Almost a year ago, I blogged about meeting Erin Krell’s pets for the first time—Bullet and Kaya the Alaskan Klee Kais, and Drake the domestic longhair. I’ve obviously visited them many times since then, but recently for a week, I petsit them while Erin went on vacation with her husband.

This was the first time I had lived with animals ever since moving out from my previous living situation with a roommate who had three cats. It can ob­vi­ously get pretty distracting, but it was nice having them around, and usually, it was a healthy type of distraction—they would prompt me to get off my computer for a bit and move around with them.

The day before I took over petsitting for a week, Erin, her husband, and I went to pick up some burgers and a fish sandwich from a restaurant and brought the dogs along. Here are Bullet and Kaya patiently awaiting their parents’ return.

The dogs enjoyed spending time outside, which was useful for me to go out and get some fresh air. We went on walks every day except for one day when it rained all day, and I took them out to the backyard an additional four times per day so they could go to the bathroom.

One convenient part about their house was that the exercise room had a direct view of the backyard, so the dogs were able to sunbathe, while I would be indoors lifting weights and keeping an eye on them to make sure they weren’t doing anything too wild.

Drake, as you’d expect from a fairly normal cat, was very independent. He would roam around the house at his leisure, then make his way downstairs when his internal clock told him it’s time for his next meal. After eating, he would make his way back upstairs to a comfortable spot and clean himself up.

Here is Bullet staring deep into my soul and trying to figure out why I won’t give him another treat, even though it’s already been AN ENTIRE 12 MI­NUTES since his last treat.

Kaya had a little bit of separation anxiety, laid by the front door a lot, and slept in Erin and her husband’s bed for a while. However, at some point, I think she realized that her parents were on vacation and hadn’t just gotten lost coming back from the grocery store, so she curled up in a ball and slept overnight next to me in the guest room for the second half of the week.

Here is Bullet, exhausted after a session of fetch. And by a session of fetch, I mean me fetching the toy, and Bullet running back and forth giving e­mo­tion­al support.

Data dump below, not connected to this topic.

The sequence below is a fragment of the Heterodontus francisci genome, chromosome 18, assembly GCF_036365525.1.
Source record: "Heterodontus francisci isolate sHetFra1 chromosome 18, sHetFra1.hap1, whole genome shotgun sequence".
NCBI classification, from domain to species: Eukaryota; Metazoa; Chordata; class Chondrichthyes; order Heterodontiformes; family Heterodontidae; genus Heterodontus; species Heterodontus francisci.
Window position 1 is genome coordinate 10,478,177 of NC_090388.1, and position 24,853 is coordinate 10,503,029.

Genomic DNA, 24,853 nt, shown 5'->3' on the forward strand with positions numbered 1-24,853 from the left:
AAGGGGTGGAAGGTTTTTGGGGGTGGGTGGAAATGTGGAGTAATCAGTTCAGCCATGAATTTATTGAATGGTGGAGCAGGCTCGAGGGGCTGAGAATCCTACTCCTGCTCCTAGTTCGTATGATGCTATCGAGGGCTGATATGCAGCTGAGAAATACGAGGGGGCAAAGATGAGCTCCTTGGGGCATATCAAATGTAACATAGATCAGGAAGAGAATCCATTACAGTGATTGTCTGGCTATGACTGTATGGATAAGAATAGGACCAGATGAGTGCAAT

Bullet is probably one of the smartest and most intuitive dogs I’ve ever met, but even the smartest dogs sometimes have internal clock errors. Here is Bul­let miscalculating the time and asking for his dinner half an hour too early.

Here is Drake after dinner one day, forgetting to retract his tongue back into his mouth after finishing grooming himself.

And for some bonus photos, here is Kaya sitting below Erin’s desk while she works, which I took a few weeks ago…

… as well as Drake staring off into the distance, looking like a wise old man, probably solving integral calculus and differential equations in his head.




Hello, Manito Park in Spokane, Washington

On my way back from Canada, I re-entered through Idaho and drove across through the panhandle for my second visit to Spokane, Washington. I had a great time exploring downtown Spokane during my last visit, and this time, I decided to visit Manito Park, about a mile south of Interstate 90.

I parked in the northern-most lot northwest of the roundabout connecting East 18th Avenue and South Tekoa Street, then started walking around Mirror Pond. Most of the paths were paved with asphalt, but there were a few dirt trails around the northwestern area of the park.

The northwestern area also had the Lilac Garden, containing, as you may have guessed, lilacs.

Next up was Rose Hill.

After Rose Hill, I crossed West 21st Avenue and looked at some of the flower arrangements east of Rose Garden Path.

South of this was Duncan Garden, a manicured garden with a very pleasant display of flowers and trimmed shrubs.

The steps going up from Duncan Garden led to the Gaiser Conservatory.

The Gaiser Conservatory had two sections, with the one to the east having a more humid environment.

The west side of the conservatory was drier and featured vegetation you’d see in an arid climate.

I continued my walk down south near the playground and kickball field, then circled back around through the picnic area to where I had parked. Back by the pond, I saw some ducks waddling around in the grass.

Even with partly cloudy skies, it was still pretty sunny and got pretty warm. I think Manito Park would be a great place to find a spot in the shade and relax if the weather is nice, and a pleasant (and free) place to go for a walk if you like looking at flowers.